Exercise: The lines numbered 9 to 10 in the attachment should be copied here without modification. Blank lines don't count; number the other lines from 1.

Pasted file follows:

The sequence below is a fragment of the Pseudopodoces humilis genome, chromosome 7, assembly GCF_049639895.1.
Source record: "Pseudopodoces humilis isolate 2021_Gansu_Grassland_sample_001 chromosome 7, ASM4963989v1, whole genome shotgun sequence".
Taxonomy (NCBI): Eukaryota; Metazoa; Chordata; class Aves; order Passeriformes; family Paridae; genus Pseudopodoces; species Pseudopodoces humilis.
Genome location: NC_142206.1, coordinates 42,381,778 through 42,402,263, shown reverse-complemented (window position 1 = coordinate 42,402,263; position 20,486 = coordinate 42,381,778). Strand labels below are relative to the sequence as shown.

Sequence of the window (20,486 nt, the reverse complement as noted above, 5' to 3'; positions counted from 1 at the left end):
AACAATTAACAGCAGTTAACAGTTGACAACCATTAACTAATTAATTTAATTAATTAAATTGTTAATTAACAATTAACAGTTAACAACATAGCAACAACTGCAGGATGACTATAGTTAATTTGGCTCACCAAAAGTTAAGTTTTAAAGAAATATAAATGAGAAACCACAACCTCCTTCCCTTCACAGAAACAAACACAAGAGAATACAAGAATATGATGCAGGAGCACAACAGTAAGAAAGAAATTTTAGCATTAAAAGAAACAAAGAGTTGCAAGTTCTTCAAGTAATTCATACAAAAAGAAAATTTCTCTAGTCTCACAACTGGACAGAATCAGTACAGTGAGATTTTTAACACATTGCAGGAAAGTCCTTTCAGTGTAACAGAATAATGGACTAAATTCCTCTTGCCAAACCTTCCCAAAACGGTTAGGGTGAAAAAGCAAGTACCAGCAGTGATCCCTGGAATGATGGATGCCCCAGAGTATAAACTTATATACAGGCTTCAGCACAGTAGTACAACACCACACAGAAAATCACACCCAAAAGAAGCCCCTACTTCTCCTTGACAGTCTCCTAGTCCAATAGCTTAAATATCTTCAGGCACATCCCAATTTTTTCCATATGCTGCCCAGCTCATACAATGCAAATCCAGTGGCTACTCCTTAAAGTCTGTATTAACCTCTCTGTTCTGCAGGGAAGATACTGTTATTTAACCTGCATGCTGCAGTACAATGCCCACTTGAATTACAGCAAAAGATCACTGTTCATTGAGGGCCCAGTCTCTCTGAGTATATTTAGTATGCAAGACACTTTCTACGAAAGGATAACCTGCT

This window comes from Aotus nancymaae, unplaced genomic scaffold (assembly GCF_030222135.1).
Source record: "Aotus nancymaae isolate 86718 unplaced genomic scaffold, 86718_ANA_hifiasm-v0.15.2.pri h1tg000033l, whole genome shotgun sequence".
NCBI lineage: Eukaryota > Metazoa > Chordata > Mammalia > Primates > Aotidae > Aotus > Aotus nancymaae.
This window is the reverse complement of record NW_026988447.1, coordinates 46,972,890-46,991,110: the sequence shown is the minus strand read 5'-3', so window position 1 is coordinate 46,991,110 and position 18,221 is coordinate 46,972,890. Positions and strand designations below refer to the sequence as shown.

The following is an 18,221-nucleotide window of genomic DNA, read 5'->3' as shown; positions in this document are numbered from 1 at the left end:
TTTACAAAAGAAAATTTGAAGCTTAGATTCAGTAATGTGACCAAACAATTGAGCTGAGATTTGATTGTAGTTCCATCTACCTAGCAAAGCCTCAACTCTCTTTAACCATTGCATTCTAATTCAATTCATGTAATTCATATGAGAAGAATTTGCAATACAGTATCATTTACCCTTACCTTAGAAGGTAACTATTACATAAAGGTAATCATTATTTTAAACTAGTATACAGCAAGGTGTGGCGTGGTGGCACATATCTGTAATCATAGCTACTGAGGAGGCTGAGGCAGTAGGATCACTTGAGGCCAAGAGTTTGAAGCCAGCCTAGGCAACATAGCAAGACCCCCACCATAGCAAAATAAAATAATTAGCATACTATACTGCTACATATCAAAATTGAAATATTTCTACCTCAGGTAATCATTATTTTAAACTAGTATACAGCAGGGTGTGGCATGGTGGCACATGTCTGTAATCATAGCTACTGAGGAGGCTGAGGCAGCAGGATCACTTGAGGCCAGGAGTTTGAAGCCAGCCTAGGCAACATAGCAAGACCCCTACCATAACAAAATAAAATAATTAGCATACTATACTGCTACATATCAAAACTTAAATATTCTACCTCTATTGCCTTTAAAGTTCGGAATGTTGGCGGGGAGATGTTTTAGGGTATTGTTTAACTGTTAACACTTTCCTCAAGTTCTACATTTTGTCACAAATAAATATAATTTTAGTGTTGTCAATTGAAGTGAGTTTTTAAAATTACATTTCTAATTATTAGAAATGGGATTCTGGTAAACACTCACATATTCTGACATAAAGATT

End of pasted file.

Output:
NCBI lineage: Eukaryota > Metazoa > Chordata > Mammalia > Primates > Aotidae > Aotus > Aotus nancymaae.
This window is the reverse complement of record NW_026988447.1, coordinates 46,972,890-46,991,110: the sequence shown is the minus strand read 5'-3', so window position 1 is coordinate 46,991,110 and position 18,221 is coordinate 46,972,890. Positions and strand designations below refer to the sequence as shown.